1. Know what is socially acceptable and expected

In many European countries, the most awkward situations often revolve around the potential language barrier or how much you should or shouldn't tip. In developing countries, it can be a lot more tricky than that.

While having 'excuse me' and 'sorry' at the tip of your tongue will get you through most difficult encounters, in countries like China, you may have to speak with authority and command respect to get your coffee order taken seriously.

As in most cases, the best way to go is through trial and error. Keep your senses open and observe the locals.


2. Mental preparedness

Come up with a personal checklist for yourself and your well-being. If you are travelling for work, you don't want to let either your nerves or your excitement (or both) hinder your performance.

If you're travelling for leisure, well, being prepared to deal with anything is still a golden rule. How are you feeling today, physically, mentally and emotionally? Give yourself a pep talk, take a bath, take care of yourself.

This leaves you with more energy and flexibility to cope with and deal with any issues that may arise during your day.


3. Physical preparedness!

Make another checklist, even if you're sure you won't forget anything. But not just essentials in between accommodations, think of your activities.

Which part of town are you going to this evening? Perhaps you should wear clothing with inside pockets to protect your belongings as opposed to bringing your favourite bag.


4. Street vendors and shopping heaven

Let’s be honest. If you’re visiting a country like China or India, the products you pay top dollar for back at home were probably made here.

For the same price, you could buy that same quality beautiful scarf in 5 different colours. There is absolutely nothing standing in your way, except maybe the overly-aggressive street vendors you’ll be buying from.

Please bear in mind that quite often, this is the only source of income that the sellers and their entire families have, so if you don’t want their products, show a little compassion.

However, if you totally do, do not under any circumstance be afraid to haggle. You don’t have to speak the native language to do so: it’s a whole other language in itself! Which means it will take a couple of goes to get the hang of, but I assure you, it’s worth it. This also applies in markets.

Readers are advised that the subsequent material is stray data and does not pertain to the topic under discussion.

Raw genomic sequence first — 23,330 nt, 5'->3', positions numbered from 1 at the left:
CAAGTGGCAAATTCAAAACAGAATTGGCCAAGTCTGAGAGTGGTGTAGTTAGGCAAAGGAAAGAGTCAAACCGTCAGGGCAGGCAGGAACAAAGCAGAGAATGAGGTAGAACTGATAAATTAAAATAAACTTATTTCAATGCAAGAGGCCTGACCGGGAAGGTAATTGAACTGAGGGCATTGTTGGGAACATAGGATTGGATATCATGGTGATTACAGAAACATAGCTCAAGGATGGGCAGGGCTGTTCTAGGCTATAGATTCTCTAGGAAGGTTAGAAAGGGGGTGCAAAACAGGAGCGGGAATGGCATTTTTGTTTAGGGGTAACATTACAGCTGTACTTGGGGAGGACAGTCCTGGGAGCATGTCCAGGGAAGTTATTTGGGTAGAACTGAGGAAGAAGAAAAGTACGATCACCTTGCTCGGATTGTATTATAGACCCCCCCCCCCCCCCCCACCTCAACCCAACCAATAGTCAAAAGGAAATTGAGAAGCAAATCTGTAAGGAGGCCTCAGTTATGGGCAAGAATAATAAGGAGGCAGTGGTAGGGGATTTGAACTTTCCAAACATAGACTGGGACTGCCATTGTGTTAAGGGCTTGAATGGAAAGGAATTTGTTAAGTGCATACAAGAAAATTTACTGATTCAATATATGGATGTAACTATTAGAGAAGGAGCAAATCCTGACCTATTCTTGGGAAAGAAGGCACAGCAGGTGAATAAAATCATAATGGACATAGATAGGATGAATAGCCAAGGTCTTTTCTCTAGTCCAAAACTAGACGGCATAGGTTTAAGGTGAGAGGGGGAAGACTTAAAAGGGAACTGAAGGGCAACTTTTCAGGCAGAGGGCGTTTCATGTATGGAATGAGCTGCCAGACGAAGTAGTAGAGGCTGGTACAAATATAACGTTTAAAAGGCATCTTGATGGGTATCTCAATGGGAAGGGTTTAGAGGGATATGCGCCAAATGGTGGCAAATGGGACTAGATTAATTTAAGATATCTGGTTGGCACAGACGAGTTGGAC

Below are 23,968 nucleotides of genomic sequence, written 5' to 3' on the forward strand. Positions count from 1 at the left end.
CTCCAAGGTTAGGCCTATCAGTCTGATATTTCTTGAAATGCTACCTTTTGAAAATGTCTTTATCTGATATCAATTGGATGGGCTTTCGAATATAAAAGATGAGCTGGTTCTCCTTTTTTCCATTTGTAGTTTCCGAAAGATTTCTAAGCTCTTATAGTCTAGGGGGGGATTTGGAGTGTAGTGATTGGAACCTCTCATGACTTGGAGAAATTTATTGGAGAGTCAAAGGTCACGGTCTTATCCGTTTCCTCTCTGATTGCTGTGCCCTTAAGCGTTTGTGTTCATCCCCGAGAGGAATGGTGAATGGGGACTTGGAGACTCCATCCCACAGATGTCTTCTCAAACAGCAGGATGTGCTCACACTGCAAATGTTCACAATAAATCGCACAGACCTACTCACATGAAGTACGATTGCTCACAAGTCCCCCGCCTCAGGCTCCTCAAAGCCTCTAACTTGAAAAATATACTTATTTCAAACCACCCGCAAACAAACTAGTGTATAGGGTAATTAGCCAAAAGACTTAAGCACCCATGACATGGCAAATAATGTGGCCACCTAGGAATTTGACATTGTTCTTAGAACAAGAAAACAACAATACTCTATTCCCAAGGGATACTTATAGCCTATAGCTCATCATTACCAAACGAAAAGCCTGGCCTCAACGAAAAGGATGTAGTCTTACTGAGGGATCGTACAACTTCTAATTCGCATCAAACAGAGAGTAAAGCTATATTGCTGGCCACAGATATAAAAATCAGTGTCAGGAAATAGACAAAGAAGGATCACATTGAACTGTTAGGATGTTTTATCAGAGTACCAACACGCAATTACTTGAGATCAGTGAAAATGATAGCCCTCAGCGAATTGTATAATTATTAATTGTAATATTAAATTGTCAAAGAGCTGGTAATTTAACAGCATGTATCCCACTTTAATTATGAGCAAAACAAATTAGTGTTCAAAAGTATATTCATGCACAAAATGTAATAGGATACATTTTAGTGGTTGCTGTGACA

Warning: Some street vendors are extremely crafty, but don’t let that put you off. For example, myself and many of my friends have experienced photographers taking our pictures and trying to sell them to us without us having agreed to it.

The best way to deal with unwanted attention is just to ignore it and continue, but still bear in mind that they are only trying to make a living, so be firm but polite.


5. Signs of poverty

Tips Visiting Developing Country

Nothing can ever truly prepare you for some of the living conditions and environments you will come across. It is not right or fair and you will probably be struck with a need to do something about it (and rightfully so).

However, the best way to help is to volunteer your time with an established charitable organisation or to give money to support one.

ICS (International Citizen Service) pairs up with different organisations around the world to train and send volunteers out to make a real difference. Unlike most other travel-volunteering organisations, volunteers only have to raise £800 instead of paying at least a grand to even get started, so look out for ICS fundraisers.

Honestly, the mobs of children descending upon you with requests for money or tugging on the bracelets on your wrists are probably sent by the local mafia (true story). Don’t let your good intentions go to waste.


6. Pro tip for the ladies

Tips for Female Travellers Visiting Developing Countries

Some of the most beautiful instances of architecture on Earth are places of worship. St. Peter’s Basilica, the Taj Mahal, all places you will no doubt want to gawk at will probably ask you to cover your shoulders and your knees.

Being located in hot, hot countries, standard attire (for me at least) is a tank top and shorts. Don’t be caught out and never leave without at least one long scarf/wrap/shawl.

Not only will they come in handy in situations like these, they also do an excellent job at keeping you cool by preventing the sun’s rays from touching your skin.

If you have dark hair like me, wearing it as a hood or a head wrap makes a significant difference, but if you don’t want to wear it at all, it’s a brilliant way to tell your bags and belongings apart from everybody else’s.


By Lizia Woolf


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